Do not put a comma before and at the end of a sequence of items unless one of the items includes another and. Thus ‘The doctor suggested an aspirin, half a grapefruit and a cup of broth. But he ordered scrambled eggs, whisky and soda, and a selection from the trolley.’

But the second sentence is precisely the reason it should be included in the first. I’ve been accused of always teaching and maybe that’s true. But if you write after the pattern of the first sentence, the habit of mind that makes the reader more receptive to logical communication is undercut.

A writer should never (in general) direct the reader’s attention to his punctuation. The purpose of writing is always communication of an idea. The punctuation should be as hidden as the letters in each word. By creating a controversy over the serial comma, style guides diminish a little bit more the joy of reading and the freedom with which it can be enjoyed.

The logical relations are only clear in a series when the serial comma is used. When it is not, ambiguity easily arises. On those occasions when ambiguity is not solved by the serial comma, another form of punctuation (parentheses, dash, etc.) or a rearranged sentence offer the easiest solution.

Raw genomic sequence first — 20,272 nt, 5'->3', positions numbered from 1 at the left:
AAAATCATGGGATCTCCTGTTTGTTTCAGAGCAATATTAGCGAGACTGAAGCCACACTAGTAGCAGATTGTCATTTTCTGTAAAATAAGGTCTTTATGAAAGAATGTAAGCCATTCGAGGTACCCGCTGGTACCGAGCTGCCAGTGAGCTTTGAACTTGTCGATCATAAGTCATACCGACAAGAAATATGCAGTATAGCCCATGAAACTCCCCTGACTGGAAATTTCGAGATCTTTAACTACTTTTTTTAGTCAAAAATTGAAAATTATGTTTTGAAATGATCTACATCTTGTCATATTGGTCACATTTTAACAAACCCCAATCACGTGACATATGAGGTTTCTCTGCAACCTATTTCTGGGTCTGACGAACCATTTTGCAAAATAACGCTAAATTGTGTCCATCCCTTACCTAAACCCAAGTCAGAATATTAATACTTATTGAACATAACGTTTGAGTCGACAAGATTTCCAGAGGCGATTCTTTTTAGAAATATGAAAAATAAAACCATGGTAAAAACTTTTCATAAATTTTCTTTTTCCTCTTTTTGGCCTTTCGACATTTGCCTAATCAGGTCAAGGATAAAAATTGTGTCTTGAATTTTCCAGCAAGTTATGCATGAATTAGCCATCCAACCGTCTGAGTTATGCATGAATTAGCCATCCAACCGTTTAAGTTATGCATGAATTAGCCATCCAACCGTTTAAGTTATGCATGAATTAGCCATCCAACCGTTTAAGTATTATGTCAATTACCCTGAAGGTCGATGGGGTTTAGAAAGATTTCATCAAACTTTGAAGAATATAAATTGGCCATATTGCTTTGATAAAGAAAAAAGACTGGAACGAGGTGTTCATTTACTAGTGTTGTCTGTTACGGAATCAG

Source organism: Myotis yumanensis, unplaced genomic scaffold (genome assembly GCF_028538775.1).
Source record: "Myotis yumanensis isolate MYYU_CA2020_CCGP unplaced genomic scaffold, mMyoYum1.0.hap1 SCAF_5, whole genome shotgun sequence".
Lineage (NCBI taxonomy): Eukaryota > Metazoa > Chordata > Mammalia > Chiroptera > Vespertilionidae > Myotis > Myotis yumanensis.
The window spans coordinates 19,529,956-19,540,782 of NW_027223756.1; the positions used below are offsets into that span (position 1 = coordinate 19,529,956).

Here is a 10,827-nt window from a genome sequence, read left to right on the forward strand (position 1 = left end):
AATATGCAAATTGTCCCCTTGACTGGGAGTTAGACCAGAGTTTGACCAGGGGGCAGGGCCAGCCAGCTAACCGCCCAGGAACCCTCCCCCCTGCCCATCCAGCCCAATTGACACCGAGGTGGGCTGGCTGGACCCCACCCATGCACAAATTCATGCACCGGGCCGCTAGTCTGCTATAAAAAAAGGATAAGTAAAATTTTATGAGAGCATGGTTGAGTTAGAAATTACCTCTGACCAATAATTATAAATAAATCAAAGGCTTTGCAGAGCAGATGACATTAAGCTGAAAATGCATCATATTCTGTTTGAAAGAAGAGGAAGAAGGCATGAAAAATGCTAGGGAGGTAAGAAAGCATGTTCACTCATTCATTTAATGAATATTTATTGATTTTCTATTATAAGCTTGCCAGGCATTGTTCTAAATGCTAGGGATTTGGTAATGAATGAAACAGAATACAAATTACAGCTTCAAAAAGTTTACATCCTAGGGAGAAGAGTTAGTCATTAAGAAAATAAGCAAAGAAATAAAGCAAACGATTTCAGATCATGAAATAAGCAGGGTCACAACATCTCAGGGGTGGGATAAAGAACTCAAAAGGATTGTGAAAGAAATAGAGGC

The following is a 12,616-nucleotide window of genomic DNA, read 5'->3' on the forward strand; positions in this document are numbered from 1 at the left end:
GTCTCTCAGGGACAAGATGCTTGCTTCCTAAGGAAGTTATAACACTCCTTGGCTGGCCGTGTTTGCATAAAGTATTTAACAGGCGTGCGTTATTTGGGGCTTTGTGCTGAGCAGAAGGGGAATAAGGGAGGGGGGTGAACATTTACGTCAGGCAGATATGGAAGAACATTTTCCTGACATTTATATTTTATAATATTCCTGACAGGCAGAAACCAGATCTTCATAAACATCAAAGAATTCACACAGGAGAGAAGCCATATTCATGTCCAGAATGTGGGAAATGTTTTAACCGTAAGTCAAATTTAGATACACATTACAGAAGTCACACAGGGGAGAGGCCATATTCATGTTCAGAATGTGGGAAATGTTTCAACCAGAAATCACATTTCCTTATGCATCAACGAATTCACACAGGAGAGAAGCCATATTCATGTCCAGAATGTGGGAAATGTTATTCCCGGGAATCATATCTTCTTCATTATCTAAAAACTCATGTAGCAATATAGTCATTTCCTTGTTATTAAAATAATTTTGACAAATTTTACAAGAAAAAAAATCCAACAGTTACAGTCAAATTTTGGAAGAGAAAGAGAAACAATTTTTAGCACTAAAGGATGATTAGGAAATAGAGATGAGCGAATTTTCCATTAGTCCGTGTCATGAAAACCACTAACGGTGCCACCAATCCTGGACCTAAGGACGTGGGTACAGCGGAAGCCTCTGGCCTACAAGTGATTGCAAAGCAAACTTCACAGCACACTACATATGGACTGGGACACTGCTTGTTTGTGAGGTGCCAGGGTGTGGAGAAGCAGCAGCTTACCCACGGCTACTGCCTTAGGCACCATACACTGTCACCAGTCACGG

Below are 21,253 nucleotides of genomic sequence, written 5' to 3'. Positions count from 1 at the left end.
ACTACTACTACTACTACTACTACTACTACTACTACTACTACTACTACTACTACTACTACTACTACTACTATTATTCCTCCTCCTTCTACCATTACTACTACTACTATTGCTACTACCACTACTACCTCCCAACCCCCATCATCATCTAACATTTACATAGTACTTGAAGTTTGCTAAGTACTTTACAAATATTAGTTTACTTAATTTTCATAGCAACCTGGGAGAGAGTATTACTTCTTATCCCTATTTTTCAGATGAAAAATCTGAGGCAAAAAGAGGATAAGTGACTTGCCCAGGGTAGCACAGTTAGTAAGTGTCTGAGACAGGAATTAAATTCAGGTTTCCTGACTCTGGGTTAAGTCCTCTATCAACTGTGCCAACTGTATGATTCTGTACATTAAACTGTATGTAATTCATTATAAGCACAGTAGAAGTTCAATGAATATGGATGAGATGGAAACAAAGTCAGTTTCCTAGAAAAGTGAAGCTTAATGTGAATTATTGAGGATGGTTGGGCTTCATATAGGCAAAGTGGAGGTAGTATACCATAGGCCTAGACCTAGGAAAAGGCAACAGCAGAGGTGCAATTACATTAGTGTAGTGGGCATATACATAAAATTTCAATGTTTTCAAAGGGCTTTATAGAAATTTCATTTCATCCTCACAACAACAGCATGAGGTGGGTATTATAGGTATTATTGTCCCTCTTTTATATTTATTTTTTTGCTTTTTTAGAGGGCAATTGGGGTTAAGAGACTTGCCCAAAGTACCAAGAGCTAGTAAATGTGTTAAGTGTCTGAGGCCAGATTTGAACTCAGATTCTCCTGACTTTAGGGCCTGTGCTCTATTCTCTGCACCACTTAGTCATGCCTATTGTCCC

11 Responses

  1. In 7th grade our English teacher told us that commas are over-used and to try not to use them. Now I am paranoid about over-using commas and always spend way too much time trying to figure out when to use them.

    In 9th grade a friend of mine and I asked our English teacher if in a list, the last comma would be before the “and” or not. I remember getting a very unsatisfying answer. She gave some example that involved cookies and cream, but she did not really answer our question. I think you have done so, however I will need to re-read your post a few times to make sure I understood everything you said.

    I was also overjoyed to find out that the term “serial comma” exists. I believe I will make use of it.

    • Melia,

      I found it pretty exciting to discover the term too. That post was written too quickly, so I’d better clarify. In a list of three, there should be a comma before the and of the third (or more) item because 1. the logic of the relationships among the items listed is better expressed that way and because 2. not putting the comma there can create ambiguity. This is especially true in more complicated sentences like, “I like ice cream, cookies and cream, sandwiches, peanut butter and jelly, and parts of speech, subjects and verbs. I know that can be framed other ways to clarify, but I’m just trying to illustrated the point. I hope it worked.